Blogosphere has fallen in love with `The Wire'

ON BLOGS

October 01, 2006|By TROY MCCULLOUGH

For the online arbiters of cool, The Wire has arrived.

Accolades for David Simon's Baltimore-based crime drama, now in its fourth season, are spreading across the Internet like a West-Side drug war.

"In case you haven't heard, The Wire is the best show on television today, maybe the apotheosis of the form," wrote The Huffington Post's Anya Kamenetz last week.

"The Wire ... is surely the best TV show ever broadcast in America," echoed Slate editor Jacob Weisberg.

Prominent blogger Jason Kottke's fervor for the show has reached evangelical levels. He's been tracking every development of the show - on and off the screen - for several weeks now. "In my opinion, The Wire is one of the very best television shows ever," he wrote recently.

See the trend here? The superlatives are flying, but there's also something else interesting going on - people are thinking about the show and its larger cultural, social and political themes: rampant poverty; urban decay; drug addiction and crime; corrupt politics; and the dangers of entrenched bureaucracies.

Alex Kotlowitz and Steve James have a weekly installment on Slate titled "Breaking Down the Wire," where they debate and dissect each week's episode. "We're not here to judge or critique each episode, but rather - so I'm told - to walk the terrain that The Wire treads each week," Kotlowitz writes.

Andrew Dignon on the blog The House Next Door (mattzollerseitz. blogspot.com) has masterfully analyzed the opening credit sequence with the meticulousness of a doctoral candidate writing a dissertation.

"It is no surprise, then, that The Wire's opening credits are not an ordinary credits sequence, but a series of four short films that distill each season's themes, goals, and motifs," he writes.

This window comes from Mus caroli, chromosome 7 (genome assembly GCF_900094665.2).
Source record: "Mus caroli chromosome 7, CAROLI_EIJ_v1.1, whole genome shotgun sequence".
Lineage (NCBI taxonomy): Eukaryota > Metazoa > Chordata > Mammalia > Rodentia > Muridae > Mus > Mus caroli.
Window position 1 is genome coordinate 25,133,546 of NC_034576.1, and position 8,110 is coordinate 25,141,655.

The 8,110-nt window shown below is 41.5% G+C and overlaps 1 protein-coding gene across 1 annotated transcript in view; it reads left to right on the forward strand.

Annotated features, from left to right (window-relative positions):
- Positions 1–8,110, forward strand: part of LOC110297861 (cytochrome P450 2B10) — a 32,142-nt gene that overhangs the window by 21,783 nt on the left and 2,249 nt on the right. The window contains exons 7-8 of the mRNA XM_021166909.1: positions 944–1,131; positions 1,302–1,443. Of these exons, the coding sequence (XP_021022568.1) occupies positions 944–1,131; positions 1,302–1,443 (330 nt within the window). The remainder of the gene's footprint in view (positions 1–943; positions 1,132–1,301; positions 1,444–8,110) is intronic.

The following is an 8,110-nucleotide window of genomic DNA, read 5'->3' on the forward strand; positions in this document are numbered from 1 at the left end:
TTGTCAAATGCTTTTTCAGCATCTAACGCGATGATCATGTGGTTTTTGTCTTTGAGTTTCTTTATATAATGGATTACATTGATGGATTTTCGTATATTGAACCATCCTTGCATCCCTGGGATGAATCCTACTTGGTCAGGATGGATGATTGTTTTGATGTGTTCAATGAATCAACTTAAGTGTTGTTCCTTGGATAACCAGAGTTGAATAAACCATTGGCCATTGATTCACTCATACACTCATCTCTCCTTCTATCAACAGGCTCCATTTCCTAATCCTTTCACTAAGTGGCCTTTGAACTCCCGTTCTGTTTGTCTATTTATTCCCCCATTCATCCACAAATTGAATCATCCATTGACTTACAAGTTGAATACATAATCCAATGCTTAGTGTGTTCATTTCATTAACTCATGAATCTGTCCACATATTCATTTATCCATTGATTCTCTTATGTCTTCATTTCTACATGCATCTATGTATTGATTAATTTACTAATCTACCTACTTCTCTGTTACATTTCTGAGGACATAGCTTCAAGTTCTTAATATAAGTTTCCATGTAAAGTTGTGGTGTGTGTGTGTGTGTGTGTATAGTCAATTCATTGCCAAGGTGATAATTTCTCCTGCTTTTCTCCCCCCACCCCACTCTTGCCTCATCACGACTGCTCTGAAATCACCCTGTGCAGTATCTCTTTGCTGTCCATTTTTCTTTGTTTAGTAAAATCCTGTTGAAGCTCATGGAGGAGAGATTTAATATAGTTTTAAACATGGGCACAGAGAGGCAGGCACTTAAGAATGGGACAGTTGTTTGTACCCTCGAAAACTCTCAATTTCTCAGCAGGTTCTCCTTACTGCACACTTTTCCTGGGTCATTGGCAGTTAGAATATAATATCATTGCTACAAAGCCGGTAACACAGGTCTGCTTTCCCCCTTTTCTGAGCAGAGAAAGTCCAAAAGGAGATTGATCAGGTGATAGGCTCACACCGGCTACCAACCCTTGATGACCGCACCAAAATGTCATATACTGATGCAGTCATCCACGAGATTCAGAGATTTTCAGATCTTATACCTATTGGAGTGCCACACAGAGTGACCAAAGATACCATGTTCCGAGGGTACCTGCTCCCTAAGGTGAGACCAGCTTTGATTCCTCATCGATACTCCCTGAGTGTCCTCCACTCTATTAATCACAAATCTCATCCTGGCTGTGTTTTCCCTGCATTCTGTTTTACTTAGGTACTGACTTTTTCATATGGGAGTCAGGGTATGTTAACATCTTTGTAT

"The entire assemblage is scored to a mournful biblical cautionary tale about the necessity and difficulty of resisting temptation and sin."

A new blog has also jumped onto the scene called Heaven and Here (heavenandhere.wordpress.com), which serves as a lively and smart online cafe for some of the show's most hard-core fans. Themes are analyzed, theories are floated and ideas are expounded upon.

And to the surprise of nearly everyone, the site has even attracted the attention of Simon, who jumped into the debate recently after one person suggested that the show should focus more intensely on the drug users.

"I probably shouldn't have interposed on the blog, I know, but this site is very sharp about the show and I probably overreacted to your particular note about drug users because Ed Burns and I gave five years to that theme and it was hell getting anyone to stay in their seats for The Corner," Simon wrote in a lengthy post, later adding: "Sorry if I was at all belligerent. I just felt like I had labored in that vineyard for quite a while. Mostly, I just try to lurk and read and keep my big mouth shut. But this blog and a few others like it are doing such credible work deconstructing the show that I broke the rule. What I most want to say, and failed to, to everyone posting here about the show is: Thanks for treating the work so seriously."

Lavishing that kind of feedback on bloggers is a sure way to keep them coming back for more - not that it was necessary.

This crowd is already hopelessly hooked on Simon's quality product.Troy.McCullough@baltsun.com

Listen to Troy McCullough's podcasts at baltimoresun.com/onblogs.

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